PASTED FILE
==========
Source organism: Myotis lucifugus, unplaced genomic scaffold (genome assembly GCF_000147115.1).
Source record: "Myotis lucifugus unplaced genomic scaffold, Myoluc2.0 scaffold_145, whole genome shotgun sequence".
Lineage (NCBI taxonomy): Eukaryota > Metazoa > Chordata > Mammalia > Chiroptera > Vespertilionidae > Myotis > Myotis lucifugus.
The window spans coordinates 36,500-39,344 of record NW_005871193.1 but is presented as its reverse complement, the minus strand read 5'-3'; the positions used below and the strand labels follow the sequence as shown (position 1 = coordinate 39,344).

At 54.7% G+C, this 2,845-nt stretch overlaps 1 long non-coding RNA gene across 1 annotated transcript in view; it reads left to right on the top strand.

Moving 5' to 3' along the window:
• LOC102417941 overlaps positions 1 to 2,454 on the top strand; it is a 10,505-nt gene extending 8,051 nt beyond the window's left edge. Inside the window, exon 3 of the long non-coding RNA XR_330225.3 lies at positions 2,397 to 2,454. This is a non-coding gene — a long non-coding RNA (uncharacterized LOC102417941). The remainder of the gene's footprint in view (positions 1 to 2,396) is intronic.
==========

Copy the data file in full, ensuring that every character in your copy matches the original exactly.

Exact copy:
Source organism: Myotis lucifugus, unplaced genomic scaffold (genome assembly GCF_000147115.1).
Source record: "Myotis lucifugus unplaced genomic scaffold, Myoluc2.0 scaffold_145, whole genome shotgun sequence".
Lineage (NCBI taxonomy): Eukaryota > Metazoa > Chordata > Mammalia > Chiroptera > Vespertilionidae > Myotis > Myotis lucifugus.
The window spans coordinates 36,500-39,344 of record NW_005871193.1 but is presented as its reverse complement, the minus strand read 5'-3'; the positions used below and the strand labels follow the sequence as shown (position 1 = coordinate 39,344).

At 54.7% G+C, this 2,845-nt stretch overlaps 1 long non-coding RNA gene across 1 annotated transcript in view; it reads left to right on the top strand.

Moving 5' to 3' along the window:
• LOC102417941 overlaps positions 1 to 2,454 on the top strand; it is a 10,505-nt gene extending 8,051 nt beyond the window's left edge. Inside the window, exon 3 of the long non-coding RNA XR_330225.3 lies at positions 2,397 to 2,454. This is a non-coding gene — a long non-coding RNA (uncharacterized LOC102417941). The remainder of the gene's footprint in view (positions 1 to 2,396) is intronic.